NEWPORT NEWS, Va. — Shant’a Miller White will never forget the day that forever changed her family.
“I felt horrible,” she tells News 3 anchor Blaine Stewart. “I felt like I failed my daughters in not being able to be there to protect them,” she adds.
A bully brutally attacked her daughter on a school bus. The beating went on for 17 minutes.
“Your heart is broken when your child is suffering from something that you wish you could have protected them from,” Miller-White explains.
Miller-White turned her pain into purpose. She created , a nonprofit group working to increase education and awareness while decreasing bullying in area middle and high schools. The battle, however, extends beyond the classroom. The COVID-19 pandemic brought about a concerning spike in cyberbullying, with trauma that can live forever online.
“These children are taping these fights and different things that are happening, and they’re playing it. That person that was the victim is watching it over and over again as well,” Miller-White explains.
Social media also allows kids to constantly compare themselves to their peers. That concerns people like Krystin McAdams, a licensed professional counselor with in Newport News.
“Feeling they’re not pretty enough, or smart enough, or cool enough,” she lists. “I always try to remind them that’s so subjective, like what is enough? Who is enough? Because everybody has insecurities and fears.”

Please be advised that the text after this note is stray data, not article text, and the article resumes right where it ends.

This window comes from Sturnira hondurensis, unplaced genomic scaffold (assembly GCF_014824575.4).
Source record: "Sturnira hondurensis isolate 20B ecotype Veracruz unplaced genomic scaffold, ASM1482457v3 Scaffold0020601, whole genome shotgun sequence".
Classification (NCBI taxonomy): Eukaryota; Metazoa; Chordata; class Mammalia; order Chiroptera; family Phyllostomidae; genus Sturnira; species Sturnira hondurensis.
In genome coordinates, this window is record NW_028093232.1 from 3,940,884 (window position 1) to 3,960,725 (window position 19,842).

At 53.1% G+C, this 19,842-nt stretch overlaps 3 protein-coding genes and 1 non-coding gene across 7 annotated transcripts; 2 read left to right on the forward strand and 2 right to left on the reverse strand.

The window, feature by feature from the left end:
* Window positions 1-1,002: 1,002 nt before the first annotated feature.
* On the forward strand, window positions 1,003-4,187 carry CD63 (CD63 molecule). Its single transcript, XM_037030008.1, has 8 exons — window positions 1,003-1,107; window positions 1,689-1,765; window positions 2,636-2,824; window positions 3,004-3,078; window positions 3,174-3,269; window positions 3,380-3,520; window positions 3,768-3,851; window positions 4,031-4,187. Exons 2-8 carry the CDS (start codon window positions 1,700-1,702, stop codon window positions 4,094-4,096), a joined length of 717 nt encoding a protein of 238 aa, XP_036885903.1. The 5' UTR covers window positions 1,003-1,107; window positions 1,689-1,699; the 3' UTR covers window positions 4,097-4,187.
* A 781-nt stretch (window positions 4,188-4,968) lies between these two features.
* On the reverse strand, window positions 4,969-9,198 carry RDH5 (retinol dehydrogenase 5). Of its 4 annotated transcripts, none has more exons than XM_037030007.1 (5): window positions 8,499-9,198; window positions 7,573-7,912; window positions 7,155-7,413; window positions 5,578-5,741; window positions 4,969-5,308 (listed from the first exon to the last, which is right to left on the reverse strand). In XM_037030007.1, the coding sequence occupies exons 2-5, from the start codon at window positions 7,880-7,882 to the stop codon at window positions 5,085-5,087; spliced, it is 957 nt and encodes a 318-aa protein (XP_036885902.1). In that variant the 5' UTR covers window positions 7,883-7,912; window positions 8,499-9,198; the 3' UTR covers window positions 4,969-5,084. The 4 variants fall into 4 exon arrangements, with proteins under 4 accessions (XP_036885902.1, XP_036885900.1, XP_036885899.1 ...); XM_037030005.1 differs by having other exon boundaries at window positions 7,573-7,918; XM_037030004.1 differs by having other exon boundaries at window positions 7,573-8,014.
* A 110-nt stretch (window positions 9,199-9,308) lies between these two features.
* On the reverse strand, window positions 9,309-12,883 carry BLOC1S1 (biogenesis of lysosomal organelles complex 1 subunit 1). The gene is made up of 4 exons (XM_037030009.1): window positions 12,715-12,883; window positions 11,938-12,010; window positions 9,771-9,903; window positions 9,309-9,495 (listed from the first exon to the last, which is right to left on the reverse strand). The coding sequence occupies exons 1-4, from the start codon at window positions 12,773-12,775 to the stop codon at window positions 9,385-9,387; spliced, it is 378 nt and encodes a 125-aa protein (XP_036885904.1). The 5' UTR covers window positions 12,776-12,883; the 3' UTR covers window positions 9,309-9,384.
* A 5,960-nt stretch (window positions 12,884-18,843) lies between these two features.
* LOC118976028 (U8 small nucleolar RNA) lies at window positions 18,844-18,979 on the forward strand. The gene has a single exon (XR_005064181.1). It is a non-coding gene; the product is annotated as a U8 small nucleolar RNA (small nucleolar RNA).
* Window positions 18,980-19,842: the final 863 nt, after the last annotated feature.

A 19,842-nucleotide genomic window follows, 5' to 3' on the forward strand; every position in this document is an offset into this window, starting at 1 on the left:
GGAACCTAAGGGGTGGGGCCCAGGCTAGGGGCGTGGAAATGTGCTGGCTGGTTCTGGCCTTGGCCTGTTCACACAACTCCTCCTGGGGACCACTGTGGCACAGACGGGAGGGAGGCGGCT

Those insecurities can be isolating and lead to serious consequences. A report recently released reveals suicide is now the leading cause of death for 13 and 14-year-old children in the U.S. in the span of a decade.
“I think a lot of times, kids are feeling incredibly lonely,” McAdams explains.
That’s why she stresses communication. McAdams recommends parents talk with their children every day.
“Really sitting and having that time with your children, and not letting them just kind of give a one-word answer and then run up to their rooms,” she adds.
Parents should watch for changes in behavior. Irritability, lack of motivation, falling grades, poor hygiene, and changes in eating or sleeping habits are all warning signs.
Help is available if you or someone you know is struggling – call or text 988. The Suicide and Crisis Lifeline is open 24 hours a day, seven days a week.